How Big Is The UK Chocolate Market?


7 Answers

Arianna Vaccaro Profile
Arianna Vaccaro answered
The total value of the chocolate market in the United Kingdom (UK) is reputed to be £3.6bn in 2010, according to an April 21st 2011 article in Marketing Week titled "Appetite for indulgence will sweeten bitter pill.”

After that note, information on the UK chocolate market gets complicated, particularly when it comes to who owns whom and who manufactures which chocolate bar.

For example, the UK organic chocolate market is reputed to be the largest in the European Union.  Green and Black’s, which was created in 1991 and acquired by Cadbury in 2005, claims to be the UK’s top organic chocolate market.  Cadbury has been making chocolate since 1824, when John Cadbury opened his first shop.

Kraft Foods acquired Cadbury in early 2010.  Kraft launched Milka in the UK, and Milka competes with Cadbury’s Dairy Milk, its sister brand first launched in 1905 and allegedly still the market leader in the UK today.

Swiss-based Nestle, known for its Kit-Kat bar, and Mars, a privately owned company in the United States famous for its Snickers bar, also dominate the UK chocolate market.  Products by other chocolate manufacturers are available in the UK as well, including the United States brand, Hershey, maker of Reese’s Peanut Butter Cups, and Nutella, the brand name for the hazelnut-flavored spread made by the Italian company, Ferrero.

The good news is that, if your only concern is the quality of the chocolate, you have a variety of chocolates from which to choose.  Britain truly is a country of chocolate lovers, regardless of manufacturer.  People in the UK are among the top chocolate consumers in the world.
Stuti Ahuja Profile
Stuti Ahuja answered
The UK chocolate market is the biggest in all European market. People in the United Kingdom consume more chocolate then in any other Country. In Britain, older people consume more chocolate and confectionery than children. A report ascertained that people over 55 years of age in the United Kingdom consume chocolate worth 700 pounds every year. Twenty-one per cent of the total chocolate and confectionery sold in Britain is consumed by people above the age of 55.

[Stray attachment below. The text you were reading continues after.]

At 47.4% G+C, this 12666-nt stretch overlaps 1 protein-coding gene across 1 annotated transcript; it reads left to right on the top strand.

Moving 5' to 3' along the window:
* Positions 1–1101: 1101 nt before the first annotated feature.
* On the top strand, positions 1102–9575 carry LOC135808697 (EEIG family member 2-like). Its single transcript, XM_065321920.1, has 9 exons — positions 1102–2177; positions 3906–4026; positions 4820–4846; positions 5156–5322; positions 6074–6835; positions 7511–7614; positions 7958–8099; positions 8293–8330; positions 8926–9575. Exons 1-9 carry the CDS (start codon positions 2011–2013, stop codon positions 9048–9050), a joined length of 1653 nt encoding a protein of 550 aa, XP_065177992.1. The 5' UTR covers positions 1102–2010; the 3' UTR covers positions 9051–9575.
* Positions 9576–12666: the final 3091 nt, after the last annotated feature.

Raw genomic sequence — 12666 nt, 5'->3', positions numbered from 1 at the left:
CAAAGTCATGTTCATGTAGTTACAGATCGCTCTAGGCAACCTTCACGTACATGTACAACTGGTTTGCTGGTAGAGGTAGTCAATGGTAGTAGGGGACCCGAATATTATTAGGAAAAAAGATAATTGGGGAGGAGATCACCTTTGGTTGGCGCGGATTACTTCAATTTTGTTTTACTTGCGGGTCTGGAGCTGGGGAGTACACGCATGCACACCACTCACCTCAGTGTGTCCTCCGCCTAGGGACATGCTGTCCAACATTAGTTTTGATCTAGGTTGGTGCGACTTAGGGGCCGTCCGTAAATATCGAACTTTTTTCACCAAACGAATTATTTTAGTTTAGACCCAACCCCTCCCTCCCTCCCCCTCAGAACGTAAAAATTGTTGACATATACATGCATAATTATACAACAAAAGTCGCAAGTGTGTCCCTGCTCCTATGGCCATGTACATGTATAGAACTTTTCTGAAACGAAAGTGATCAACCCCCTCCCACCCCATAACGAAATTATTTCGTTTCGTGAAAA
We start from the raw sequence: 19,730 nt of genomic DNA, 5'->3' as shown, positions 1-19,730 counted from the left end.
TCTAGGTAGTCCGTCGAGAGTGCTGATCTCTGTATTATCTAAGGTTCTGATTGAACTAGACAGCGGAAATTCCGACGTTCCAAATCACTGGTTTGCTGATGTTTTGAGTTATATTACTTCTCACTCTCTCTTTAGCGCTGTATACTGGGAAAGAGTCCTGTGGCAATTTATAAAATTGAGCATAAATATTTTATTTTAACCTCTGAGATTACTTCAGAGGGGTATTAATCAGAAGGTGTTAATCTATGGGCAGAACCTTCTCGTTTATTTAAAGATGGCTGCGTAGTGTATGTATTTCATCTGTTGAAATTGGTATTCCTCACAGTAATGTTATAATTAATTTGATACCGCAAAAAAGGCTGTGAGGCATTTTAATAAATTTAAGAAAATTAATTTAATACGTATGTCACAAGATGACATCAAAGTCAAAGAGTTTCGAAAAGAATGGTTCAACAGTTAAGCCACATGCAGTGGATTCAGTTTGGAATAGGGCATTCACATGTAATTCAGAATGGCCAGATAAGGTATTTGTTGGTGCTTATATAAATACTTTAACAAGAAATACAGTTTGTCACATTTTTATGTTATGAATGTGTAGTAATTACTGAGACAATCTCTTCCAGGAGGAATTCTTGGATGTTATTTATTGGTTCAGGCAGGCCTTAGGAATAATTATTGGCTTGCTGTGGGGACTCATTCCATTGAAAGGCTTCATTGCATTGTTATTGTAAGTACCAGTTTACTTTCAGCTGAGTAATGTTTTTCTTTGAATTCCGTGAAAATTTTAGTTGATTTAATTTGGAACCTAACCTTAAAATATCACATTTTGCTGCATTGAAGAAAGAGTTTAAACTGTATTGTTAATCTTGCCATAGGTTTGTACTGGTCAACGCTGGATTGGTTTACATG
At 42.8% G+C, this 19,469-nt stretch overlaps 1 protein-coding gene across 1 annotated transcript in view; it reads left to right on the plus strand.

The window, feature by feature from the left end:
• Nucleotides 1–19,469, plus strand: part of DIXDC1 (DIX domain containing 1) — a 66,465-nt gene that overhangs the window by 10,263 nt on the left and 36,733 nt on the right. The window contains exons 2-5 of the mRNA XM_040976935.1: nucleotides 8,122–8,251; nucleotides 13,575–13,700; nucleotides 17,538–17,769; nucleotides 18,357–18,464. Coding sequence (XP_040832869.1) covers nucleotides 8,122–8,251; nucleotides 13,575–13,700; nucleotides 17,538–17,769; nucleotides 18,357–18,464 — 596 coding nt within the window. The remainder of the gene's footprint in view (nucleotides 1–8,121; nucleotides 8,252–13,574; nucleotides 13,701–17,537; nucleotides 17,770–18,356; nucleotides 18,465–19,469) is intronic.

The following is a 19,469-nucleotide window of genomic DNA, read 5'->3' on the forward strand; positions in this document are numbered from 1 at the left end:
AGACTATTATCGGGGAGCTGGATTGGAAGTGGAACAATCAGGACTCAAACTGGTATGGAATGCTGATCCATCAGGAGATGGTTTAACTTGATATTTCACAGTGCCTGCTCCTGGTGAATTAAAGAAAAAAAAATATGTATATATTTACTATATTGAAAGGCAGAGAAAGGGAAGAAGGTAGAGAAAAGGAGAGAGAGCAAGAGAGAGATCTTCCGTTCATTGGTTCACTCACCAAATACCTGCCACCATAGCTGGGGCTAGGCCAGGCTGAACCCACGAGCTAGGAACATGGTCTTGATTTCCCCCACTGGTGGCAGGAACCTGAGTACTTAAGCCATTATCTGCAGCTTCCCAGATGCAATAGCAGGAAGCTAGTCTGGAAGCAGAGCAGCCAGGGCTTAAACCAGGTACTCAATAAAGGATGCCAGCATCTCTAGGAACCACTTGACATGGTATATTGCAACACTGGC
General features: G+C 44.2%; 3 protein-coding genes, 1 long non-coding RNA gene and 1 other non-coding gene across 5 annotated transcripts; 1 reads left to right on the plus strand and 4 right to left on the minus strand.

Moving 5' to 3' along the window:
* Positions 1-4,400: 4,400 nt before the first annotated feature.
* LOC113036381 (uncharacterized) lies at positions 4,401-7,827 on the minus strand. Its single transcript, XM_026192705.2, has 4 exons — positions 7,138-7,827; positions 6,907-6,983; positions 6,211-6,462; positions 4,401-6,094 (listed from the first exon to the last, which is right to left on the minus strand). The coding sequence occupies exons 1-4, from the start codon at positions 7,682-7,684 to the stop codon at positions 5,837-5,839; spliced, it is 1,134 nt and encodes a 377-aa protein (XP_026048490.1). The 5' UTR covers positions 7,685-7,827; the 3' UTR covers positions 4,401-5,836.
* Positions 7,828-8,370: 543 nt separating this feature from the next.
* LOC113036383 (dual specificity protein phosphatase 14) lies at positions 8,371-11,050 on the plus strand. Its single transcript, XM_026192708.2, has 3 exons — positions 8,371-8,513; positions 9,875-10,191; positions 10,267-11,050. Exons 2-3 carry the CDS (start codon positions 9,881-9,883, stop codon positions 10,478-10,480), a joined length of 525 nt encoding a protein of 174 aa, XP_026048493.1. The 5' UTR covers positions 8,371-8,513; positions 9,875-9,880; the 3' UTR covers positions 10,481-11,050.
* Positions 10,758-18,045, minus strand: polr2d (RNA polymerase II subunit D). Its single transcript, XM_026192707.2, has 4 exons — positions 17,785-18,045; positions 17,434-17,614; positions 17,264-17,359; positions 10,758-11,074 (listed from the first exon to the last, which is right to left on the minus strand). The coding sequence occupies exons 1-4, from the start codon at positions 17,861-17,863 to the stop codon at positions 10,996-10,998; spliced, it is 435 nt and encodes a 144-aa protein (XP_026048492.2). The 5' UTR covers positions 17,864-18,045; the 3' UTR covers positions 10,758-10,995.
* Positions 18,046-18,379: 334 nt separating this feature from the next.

Since, the luxury brands of chocolates have been introduced in the chocolate market of Britain, older people has become the main target audience in the chocolate market. The overall penetration of chocolate is also very high, with chocolate bars being made available every where you go. Both consumption and spending patterns of people in UK result in the chocolate market hype.
Anonymous Profile
Anonymous answered
About the above answer.. You have shown no proof or references to support what you are saying.
Anonymous Profile
Anonymous answered

You are right but all those companies did not start selling organic chocolate, they started selling processed chocolate based on milk derivatives or whey but at this moment organic chocolate is gaining ground and demand because in these times we seek to take care of the sugar and caffeine that they make ravages the body in the long run. the only good example of an organic chocolate company that I know

Karl Sagan Profile
Karl Sagan answered

I love sweets and I can't imagine my life without them, but after I moved to Singapore, I constantly have problems with sweets, because I can't find something that I really like. My friend recommended me to order dark chocolate tart singapore. I had high hopes, and surprisingly they came true. It's very tasty, I highly recommend.

Anonymous Profile
Anonymous answered
Mintel said the UK consumed 3.5 billion pounds ($5.6 billion) worth of chocolate in 2008, more than any other European country, with only Germany, which has more than 20 million more people, coming close at 3.4 billion pounds .
The market research firm estimated the British chocolate market would be worth 4.4 billion pounds by 2013.
Anonymous Profile
Anonymous answered
Nayal your answer was profoundly great, if ayone doubts you it is up for them to research your findings and cross reference our claims and not the other way round

Philip Ahn

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